Psychophysiological and Performance Aspects on Motion Sickness


Joakim Dahlman


Motion sickness is not an illness, but rather a natural autonomic response to an unfamiliar or specific stimulus. The bodily responses to motion sickness are highly individual and contextually dependent, making them difficult to predict. The initial autonomic responses are similar to the ones demonstrated when under stress. When under the influence of motion sickness, motivation and ability to perform tasks or duties are limited. However, little is known about how specific cognitive functions are affected. Furthermore, standard mitigation strategies involve medications that induce fatigue or strategies that require cognitive capabilities. Both of them may result in reduced capability to perform assigned tasks or duties. Hence, there is a need for alternative mitigation strategies.

The aim of the thesis was to study psychophysiological and performance aspects on motion sickness. The long-term goal is to provide strategies for mitigation and prevention of motion sickness by identifying psychophysiological responses as predictors for both wellbeing and performance. This thesis comprises four studies, in which 91 participants were exposed to two different motion sickness stimuli, either an optokinetic drum or a motion platform. Before the tests, a method for extracting fixations from eye-tracking data was developed as a prerequisite for studying fixations as a possible mitigation strategy for reducing motion sickness. During exposure to stimuli that triggers motion sickness, performance was studied by testing short-term memory and encoding and retrieval. In the final study, the effects of an artificial sound horizon were studied with respect to its potential to subconsciously function as a mitigating source.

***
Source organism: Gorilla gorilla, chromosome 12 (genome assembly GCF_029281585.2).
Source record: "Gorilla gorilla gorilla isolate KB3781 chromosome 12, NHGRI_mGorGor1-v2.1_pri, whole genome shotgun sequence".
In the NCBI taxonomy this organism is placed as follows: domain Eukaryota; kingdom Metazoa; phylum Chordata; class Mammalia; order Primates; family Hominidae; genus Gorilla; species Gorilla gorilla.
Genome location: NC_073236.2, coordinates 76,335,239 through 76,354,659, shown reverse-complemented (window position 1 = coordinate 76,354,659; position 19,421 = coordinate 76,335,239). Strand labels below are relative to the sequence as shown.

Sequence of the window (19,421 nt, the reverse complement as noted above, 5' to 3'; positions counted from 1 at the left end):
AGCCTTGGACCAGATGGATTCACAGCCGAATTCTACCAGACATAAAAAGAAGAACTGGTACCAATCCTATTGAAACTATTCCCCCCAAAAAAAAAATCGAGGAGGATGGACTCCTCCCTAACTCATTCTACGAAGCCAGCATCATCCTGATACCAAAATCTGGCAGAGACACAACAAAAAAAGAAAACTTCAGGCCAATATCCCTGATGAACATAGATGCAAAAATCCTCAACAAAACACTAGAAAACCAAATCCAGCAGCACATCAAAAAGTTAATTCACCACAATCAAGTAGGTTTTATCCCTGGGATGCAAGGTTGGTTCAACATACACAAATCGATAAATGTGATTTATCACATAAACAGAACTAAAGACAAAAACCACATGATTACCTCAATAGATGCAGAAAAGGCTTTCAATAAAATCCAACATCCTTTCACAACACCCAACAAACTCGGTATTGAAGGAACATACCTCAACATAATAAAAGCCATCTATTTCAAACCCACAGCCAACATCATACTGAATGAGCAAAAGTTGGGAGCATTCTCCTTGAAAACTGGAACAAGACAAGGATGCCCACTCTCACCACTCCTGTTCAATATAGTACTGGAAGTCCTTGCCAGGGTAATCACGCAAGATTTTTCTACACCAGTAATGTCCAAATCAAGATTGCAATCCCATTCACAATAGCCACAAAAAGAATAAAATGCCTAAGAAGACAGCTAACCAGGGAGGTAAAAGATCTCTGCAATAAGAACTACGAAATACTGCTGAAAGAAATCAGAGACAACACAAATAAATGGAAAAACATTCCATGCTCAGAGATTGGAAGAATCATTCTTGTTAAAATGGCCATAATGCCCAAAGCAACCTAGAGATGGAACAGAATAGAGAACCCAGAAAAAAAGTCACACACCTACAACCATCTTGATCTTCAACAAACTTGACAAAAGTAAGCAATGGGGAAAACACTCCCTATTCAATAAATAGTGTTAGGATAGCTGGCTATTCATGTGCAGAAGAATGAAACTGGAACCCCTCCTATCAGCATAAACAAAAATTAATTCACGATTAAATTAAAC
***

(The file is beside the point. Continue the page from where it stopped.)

The results of the measurements of the psychophysiological responses were in accordance with previous research, confirming the ambiguity and high individuality of the responses as well as their contextual dependencies. To study fixations, a centroid mode algorithm proved to be the best way to generate fixations from eye-movement data. In the final study, the effects of the sound horizon were compared to the effects of a non-positioned sound. In the latter condition, both fixation time and the number of fixations increased over time, whereas none of them showed a significant time effect in the sound horizon condition. The fixation time slope was significantly larger in the non-positioned sound condition compared to the sound horizon condition. Number of fixations, heart rate, and skin conductance correlated positively with subjective statements that referred to motion sickness. Among participants that were susceptible to motion sickness symptoms, short-term memory performance was negatively affected. However, no effects of motion sickness on encoding and retrieval were found, regardless of susceptibility.

Future studies should continue focusing on autonomic responses and psychological issues of motion sickness. Factors such as motivation, expectancies, and previous experiences play a major and yet relatively unknown role within the motion sickness phenomena.